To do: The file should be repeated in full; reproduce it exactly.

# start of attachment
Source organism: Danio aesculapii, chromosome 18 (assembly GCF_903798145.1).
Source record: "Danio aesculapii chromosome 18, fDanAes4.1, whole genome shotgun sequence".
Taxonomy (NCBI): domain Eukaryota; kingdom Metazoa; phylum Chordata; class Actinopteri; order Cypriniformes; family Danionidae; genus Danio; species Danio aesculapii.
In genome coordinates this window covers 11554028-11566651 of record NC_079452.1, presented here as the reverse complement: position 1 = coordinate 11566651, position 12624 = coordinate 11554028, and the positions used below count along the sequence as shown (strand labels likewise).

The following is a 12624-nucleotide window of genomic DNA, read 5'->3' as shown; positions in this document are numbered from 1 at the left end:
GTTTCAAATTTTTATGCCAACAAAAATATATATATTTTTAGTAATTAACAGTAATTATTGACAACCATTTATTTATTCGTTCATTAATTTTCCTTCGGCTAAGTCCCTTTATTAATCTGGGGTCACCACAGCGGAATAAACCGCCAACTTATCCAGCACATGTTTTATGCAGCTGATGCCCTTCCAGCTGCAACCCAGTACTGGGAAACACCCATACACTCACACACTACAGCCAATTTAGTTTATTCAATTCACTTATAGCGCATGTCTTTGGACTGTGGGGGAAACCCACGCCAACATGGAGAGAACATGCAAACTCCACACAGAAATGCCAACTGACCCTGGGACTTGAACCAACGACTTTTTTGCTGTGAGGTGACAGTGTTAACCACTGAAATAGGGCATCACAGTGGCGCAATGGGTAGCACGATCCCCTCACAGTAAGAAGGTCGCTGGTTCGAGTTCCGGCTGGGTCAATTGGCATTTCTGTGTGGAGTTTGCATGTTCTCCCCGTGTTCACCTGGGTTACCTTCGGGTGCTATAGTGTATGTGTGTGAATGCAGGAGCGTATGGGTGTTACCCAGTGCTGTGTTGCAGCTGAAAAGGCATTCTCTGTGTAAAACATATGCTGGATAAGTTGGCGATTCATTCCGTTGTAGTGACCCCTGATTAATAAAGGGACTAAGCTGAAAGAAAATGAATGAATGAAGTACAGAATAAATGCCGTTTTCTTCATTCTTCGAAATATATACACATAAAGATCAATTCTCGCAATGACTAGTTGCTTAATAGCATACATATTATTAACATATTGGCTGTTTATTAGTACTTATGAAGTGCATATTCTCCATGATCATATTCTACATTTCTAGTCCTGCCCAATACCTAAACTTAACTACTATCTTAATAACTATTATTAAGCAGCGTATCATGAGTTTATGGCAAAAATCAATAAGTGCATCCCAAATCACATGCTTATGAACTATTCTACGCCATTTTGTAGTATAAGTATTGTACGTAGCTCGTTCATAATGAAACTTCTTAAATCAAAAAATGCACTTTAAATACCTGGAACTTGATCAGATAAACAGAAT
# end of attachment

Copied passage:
Source organism: Danio aesculapii, chromosome 18 (assembly GCF_903798145.1).
Source record: "Danio aesculapii chromosome 18, fDanAes4.1, whole genome shotgun sequence".
Taxonomy (NCBI): domain Eukaryota; kingdom Metazoa; phylum Chordata; class Actinopteri; order Cypriniformes; family Danionidae; genus Danio; species Danio aesculapii.
In genome coordinates this window covers 11554028-11566651 of record NC_079452.1, presented here as the reverse complement: position 1 = coordinate 11566651, position 12624 = coordinate 11554028, and the positions used below count along the sequence as shown (strand labels likewise).

The following is a 12624-nucleotide window of genomic DNA, read 5'->3' as shown; positions in this document are numbered from 1 at the left end:
GTTTCAAATTTTTATGCCAACAAAAATATATATATTTTTAGTAATTAACAGTAATTATTGACAACCATTTATTTATTCGTTCATTAATTTTCCTTCGGCTAAGTCCCTTTATTAATCTGGGGTCACCACAGCGGAATAAACCGCCAACTTATCCAGCACATGTTTTATGCAGCTGATGCCCTTCCAGCTGCAACCCAGTACTGGGAAACACCCATACACTCACACACTACAGCCAATTTAGTTTATTCAATTCACTTATAGCGCATGTCTTTGGACTGTGGGGGAAACCCACGCCAACATGGAGAGAACATGCAAACTCCACACAGAAATGCCAACTGACCCTGGGACTTGAACCAACGACTTTTTTGCTGTGAGGTGACAGTGTTAACCACTGAAATAGGGCATCACAGTGGCGCAATGGGTAGCACGATCCCCTCACAGTAAGAAGGTCGCTGGTTCGAGTTCCGGCTGGGTCAATTGGCATTTCTGTGTGGAGTTTGCATGTTCTCCCCGTGTTCACCTGGGTTACCTTCGGGTGCTATAGTGTATGTGTGTGAATGCAGGAGCGTATGGGTGTTACCCAGTGCTGTGTTGCAGCTGAAAAGGCATTCTCTGTGTAAAACATATGCTGGATAAGTTGGCGATTCATTCCGTTGTAGTGACCCCTGATTAATAAAGGGACTAAGCTGAAAGAAAATGAATGAATGAAGTACAGAATAAATGCCGTTTTCTTCATTCTTCGAAATATATACACATAAAGATCAATTCTCGCAATGACTAGTTGCTTAATAGCATACATATTATTAACATATTGGCTGTTTATTAGTACTTATGAAGTGCATATTCTCCATGATCATATTCTACATTTCTAGTCCTGCCCAATACCTAAACTTAACTACTATCTTAATAACTATTATTAAGCAGCGTATCATGAGTTTATGGCAAAAATCAATAAGTGCATCCCAAATCACATGCTTATGAACTATTCTACGCCATTTTGTAGTATAAGTATTGTACGTAGCTCGTTCATAATGAAACTTCTTAAATCAAAAAATGCACTTTAAATACCTGGAACTTGATCAGATAAACAGAAT